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Function of the Blue Tail-Coloration of the Five-Lined Skink (Eumeces fasciatus)
Donald R. Clark, Jr. and Russell J. Hall
Vol. 26, No. 2 (Jun., 1970), pp. 271-274
Stable URL: http://www.jstor.org/stable/3890750
Page Count: 4
You can always find the topics here!Topics: Skinks, Juveniles, Colors, Animal tails, Predators, Jaw, Evolution, Lizards, Color vision, Herpetology
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The bright blue tail in juveniles of Eumeces fasciatus and several other species of skinks has been thought to function as a decoy, diverting the attention of predators to this "expendable part" of the body. This theory is inadequate to account for the evolution of the blue coloration, because: it overlooks the probability that a cryptically colored tail would make discovery by predators less likely; it does not account for loss of the blue coloration at maturity; and it does not explain the evolution of markedly different colors on tails of juveniles and jaws of breeding males. We propose that the blue coloration serves an intraspecific function, inhibiting attack by aggressive adult males. Inferential and experimental evidence supports this idea.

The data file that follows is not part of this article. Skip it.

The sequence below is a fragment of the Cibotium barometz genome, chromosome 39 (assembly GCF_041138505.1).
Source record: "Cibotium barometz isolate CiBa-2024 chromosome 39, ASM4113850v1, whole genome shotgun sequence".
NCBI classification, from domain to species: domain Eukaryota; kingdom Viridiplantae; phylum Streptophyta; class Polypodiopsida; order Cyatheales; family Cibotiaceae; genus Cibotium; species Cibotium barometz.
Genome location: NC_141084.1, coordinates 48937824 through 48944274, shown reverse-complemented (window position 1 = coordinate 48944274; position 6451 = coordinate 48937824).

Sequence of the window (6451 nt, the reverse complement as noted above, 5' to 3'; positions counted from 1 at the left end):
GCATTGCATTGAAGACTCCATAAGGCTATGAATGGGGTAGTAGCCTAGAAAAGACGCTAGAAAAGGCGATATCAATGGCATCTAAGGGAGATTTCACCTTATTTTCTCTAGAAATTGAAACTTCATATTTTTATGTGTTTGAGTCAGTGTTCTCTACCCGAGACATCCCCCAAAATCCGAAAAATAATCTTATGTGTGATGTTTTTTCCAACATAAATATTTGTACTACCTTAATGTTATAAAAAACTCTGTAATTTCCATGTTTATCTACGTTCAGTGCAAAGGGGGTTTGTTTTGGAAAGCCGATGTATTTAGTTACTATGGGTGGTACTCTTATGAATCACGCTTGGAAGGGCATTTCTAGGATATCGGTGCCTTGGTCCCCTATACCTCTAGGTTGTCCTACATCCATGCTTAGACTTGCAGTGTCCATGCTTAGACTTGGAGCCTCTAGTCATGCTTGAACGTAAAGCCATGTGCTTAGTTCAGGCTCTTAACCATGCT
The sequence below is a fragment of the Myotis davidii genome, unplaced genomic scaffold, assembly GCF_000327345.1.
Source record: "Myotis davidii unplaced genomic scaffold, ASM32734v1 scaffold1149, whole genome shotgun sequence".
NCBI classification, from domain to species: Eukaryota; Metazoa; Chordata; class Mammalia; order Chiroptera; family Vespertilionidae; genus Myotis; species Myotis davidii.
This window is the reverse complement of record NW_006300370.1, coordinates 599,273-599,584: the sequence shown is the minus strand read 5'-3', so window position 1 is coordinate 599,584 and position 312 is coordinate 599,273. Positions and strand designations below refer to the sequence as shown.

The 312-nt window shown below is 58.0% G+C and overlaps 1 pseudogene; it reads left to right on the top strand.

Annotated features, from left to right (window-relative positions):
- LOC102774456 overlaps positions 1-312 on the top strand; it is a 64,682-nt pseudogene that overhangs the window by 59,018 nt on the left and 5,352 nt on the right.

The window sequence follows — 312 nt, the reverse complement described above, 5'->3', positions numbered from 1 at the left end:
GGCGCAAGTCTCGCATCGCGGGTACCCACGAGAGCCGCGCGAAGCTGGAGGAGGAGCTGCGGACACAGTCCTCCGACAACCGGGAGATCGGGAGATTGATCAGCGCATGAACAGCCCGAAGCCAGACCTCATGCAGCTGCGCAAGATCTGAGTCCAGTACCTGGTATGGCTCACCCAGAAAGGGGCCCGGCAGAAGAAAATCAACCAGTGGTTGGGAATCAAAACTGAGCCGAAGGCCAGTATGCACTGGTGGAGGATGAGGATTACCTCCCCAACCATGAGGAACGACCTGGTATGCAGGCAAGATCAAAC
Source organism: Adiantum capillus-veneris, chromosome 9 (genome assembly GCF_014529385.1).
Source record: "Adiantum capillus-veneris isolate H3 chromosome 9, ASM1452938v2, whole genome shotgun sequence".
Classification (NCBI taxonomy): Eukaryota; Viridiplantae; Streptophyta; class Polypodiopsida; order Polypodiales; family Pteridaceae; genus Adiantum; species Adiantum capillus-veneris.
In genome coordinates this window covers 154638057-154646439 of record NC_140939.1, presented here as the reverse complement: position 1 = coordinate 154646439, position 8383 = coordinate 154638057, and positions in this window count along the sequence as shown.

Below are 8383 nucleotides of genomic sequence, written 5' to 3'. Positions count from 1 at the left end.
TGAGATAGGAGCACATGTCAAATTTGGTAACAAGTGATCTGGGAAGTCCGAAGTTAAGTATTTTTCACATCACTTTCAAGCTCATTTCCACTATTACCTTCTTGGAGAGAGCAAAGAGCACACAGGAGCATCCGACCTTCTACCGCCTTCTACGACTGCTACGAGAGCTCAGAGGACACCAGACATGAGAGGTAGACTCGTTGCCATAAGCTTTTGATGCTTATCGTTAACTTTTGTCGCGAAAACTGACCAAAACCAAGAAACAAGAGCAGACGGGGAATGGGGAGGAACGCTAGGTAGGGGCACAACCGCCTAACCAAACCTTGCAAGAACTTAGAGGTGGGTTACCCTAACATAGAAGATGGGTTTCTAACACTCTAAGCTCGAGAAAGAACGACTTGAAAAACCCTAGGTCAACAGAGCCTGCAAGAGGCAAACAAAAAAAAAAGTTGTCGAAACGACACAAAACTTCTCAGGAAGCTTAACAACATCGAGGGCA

Herpetologica © 1970 Herpetologists' League